“I’ll blog every couple of days on our trip,” I thought, and once again I was quite wrong! We had a lovely trip to London and Northern Ireland (and even a few hours in Ireland) but we went so hard from morning until night that the blogging never happened.
But this post is not about our trip, though being with all of our children (including their spouses, of course) and grandchildren for eight days was marvelous. I’m thinking today of good intentions. I intended to blog about my trip.
I recall once when Gina, our daughter-in-law, was asked to describe herself in one word. Her answer: “well-intentioned.” I love that, because it is true of not only Gina but everyone in our family! Our children and their spouses are people of a strong faith and we all have the best of intentions but of course don’t always follow through on them.
For example, the morning after we returned from functioning for eight days in a time zone five hours earlier than ours, Steve pulled everything out of the garage and the storage closet in order to clean and reorganize. His intentions were good, but in no way jibed with my own! Fortunately, with age I try to look at people’s intentions rather than their actions. My initial anger cooled in just a few minutes because I knew it was a task that should have been done long ago. I fumed a bit inwardly (and, I admit, slammed a couple of doors much harder than necessary) but just tried to get my part done as quickly as possible.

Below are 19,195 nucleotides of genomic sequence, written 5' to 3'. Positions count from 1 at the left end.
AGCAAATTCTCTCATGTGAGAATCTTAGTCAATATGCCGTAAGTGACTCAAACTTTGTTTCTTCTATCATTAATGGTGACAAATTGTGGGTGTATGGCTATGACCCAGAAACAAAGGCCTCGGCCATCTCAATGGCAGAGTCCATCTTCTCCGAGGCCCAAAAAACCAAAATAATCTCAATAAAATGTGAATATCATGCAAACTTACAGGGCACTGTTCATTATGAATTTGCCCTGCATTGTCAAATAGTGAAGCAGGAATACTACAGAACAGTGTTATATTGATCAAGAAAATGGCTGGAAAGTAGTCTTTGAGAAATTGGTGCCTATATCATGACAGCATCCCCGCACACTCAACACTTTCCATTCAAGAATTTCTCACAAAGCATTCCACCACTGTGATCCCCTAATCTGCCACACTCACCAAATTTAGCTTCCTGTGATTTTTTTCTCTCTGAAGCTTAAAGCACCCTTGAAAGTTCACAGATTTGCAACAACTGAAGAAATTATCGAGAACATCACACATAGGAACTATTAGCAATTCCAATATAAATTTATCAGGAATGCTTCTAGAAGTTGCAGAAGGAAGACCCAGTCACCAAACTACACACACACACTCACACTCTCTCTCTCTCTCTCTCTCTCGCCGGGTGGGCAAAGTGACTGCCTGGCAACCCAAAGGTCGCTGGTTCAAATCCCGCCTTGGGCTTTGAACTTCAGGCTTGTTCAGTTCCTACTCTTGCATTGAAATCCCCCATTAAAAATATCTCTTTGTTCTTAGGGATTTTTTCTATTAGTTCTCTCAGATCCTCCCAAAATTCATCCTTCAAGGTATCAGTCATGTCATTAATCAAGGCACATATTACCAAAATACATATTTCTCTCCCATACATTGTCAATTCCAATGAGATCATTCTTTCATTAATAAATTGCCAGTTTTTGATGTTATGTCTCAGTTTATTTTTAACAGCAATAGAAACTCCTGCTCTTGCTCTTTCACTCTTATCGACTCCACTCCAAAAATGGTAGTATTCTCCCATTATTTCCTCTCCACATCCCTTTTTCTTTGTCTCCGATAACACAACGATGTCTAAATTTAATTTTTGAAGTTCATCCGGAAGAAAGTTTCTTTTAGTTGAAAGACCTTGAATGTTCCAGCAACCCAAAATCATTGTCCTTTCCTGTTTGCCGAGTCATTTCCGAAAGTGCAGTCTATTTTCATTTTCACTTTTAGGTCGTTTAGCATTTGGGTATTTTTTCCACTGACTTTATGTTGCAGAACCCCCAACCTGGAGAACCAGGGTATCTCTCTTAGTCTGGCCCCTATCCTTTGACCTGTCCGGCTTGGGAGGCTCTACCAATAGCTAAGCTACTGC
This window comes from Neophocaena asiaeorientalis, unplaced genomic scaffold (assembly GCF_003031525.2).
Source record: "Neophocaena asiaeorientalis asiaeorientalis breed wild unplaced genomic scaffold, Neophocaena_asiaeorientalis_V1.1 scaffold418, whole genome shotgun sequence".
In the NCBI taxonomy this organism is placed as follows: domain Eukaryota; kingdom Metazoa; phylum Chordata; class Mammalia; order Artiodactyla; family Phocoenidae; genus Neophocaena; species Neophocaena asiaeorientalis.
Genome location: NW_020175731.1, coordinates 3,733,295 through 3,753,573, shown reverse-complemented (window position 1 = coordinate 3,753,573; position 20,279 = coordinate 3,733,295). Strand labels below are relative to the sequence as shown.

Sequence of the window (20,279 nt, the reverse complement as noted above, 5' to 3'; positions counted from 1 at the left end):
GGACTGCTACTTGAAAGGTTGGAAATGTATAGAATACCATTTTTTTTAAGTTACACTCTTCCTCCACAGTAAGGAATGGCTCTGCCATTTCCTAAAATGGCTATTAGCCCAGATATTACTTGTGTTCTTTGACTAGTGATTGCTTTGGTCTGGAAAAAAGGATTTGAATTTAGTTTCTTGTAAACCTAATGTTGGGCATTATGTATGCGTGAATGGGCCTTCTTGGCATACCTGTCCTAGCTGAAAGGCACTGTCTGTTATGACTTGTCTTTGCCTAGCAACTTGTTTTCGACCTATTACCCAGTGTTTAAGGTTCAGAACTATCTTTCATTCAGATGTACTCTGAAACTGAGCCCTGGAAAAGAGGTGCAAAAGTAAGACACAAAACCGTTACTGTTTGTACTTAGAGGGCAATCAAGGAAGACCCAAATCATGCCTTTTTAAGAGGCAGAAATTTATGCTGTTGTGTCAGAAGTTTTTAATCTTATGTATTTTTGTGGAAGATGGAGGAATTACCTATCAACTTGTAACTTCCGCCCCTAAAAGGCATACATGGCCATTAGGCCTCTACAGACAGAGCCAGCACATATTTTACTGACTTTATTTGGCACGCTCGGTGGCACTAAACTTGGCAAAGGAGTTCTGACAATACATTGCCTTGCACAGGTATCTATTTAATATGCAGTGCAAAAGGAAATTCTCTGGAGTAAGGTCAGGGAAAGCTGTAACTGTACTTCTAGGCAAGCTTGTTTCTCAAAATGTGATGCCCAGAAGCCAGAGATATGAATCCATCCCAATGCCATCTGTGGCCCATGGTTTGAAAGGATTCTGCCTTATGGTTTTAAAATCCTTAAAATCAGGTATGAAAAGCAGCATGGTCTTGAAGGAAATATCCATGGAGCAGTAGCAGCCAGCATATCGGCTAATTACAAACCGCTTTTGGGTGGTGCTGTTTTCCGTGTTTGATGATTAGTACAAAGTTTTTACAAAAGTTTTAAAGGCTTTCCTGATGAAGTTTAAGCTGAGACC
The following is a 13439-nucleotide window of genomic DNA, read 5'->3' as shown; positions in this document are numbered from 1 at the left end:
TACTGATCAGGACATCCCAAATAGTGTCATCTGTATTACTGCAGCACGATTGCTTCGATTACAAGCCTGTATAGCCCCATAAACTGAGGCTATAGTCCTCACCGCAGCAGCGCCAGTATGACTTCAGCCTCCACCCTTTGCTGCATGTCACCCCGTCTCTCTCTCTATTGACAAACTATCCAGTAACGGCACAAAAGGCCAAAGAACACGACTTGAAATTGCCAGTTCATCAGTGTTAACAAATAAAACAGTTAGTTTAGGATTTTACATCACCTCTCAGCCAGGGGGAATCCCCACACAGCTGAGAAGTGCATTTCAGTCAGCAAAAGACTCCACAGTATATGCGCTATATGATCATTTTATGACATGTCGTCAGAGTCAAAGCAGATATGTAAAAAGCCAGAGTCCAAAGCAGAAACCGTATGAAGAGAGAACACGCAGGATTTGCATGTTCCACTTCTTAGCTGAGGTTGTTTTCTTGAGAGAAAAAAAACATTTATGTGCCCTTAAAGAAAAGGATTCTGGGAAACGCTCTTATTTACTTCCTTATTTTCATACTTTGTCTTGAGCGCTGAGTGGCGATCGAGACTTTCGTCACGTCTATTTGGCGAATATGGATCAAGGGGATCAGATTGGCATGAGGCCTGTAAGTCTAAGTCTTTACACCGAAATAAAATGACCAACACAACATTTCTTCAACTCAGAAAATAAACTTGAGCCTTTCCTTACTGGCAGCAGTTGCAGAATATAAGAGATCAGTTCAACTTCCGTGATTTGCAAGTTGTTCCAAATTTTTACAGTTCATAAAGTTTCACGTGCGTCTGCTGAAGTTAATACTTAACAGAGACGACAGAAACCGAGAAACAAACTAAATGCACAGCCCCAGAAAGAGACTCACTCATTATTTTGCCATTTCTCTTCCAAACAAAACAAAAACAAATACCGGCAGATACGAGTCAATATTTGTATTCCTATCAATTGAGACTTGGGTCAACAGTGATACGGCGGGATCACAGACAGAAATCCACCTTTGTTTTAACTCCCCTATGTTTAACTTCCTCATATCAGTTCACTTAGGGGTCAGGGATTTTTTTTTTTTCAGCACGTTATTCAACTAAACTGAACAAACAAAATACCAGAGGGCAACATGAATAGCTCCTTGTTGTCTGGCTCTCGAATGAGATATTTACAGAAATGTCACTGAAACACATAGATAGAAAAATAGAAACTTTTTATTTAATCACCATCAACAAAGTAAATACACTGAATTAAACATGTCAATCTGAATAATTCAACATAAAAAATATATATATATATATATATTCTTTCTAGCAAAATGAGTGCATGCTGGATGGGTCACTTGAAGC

Of course my own life is a tribute to Randy Travis’s song, “Good Intentions.” One of the times I was most guilty was when we were selling Steve’s old reel-to-reel tape player. I offered the buyer our old tapes, then said, “Oh, and there are more upstairs!” and gave him those as well.
Those were the tapes of Steve’s high school basketball games that he was saving for posterity! He had pulled them out intentionally, so why on earth did I think cleaning out old stuff included those tapes? Forty years later, I still feel sadness and guilt over doing that. It’s a tribute to him that he never brings it up, even when his high school basketball achievements are discussed.
But the most common time that my good intentions backfire is when I finish my husband’s sentences, correct something he says, or suggest a shorter route to our destination. I don’t mean to demean him; I intend to be helpful! But my good intentions aren’t sufficient. I need to think ahead more and keep my impulsive thoughts to myself. As Archie Bunker used to say to Edith, “Button your face.”
And, from a more serious source, “The tongue also is a fire, a world of evil among the parts of the body. It corrupts the whole body, sets the whole course of one’s life on fire, and is itself set on fire by hell. All kinds of animals, birds, reptiles and sea creatures are being tamed and have been tamed by mankind, but no human being can tame the tongue. It is a restless evil, full of deadly poison” (James 3:6-8.)
What an indictment! James makes it clear that no human being can tame the tongue; only God has that power. I obviously need to pray more and speak less. I must take seriously James’ admonition to be “quick to listen, slow to speak and slow to become angry” (James 1:19.) Good intentions aren’t enough. As I get older, I can see improvement in being slow to become angry, but the other two are still daily challenges for me!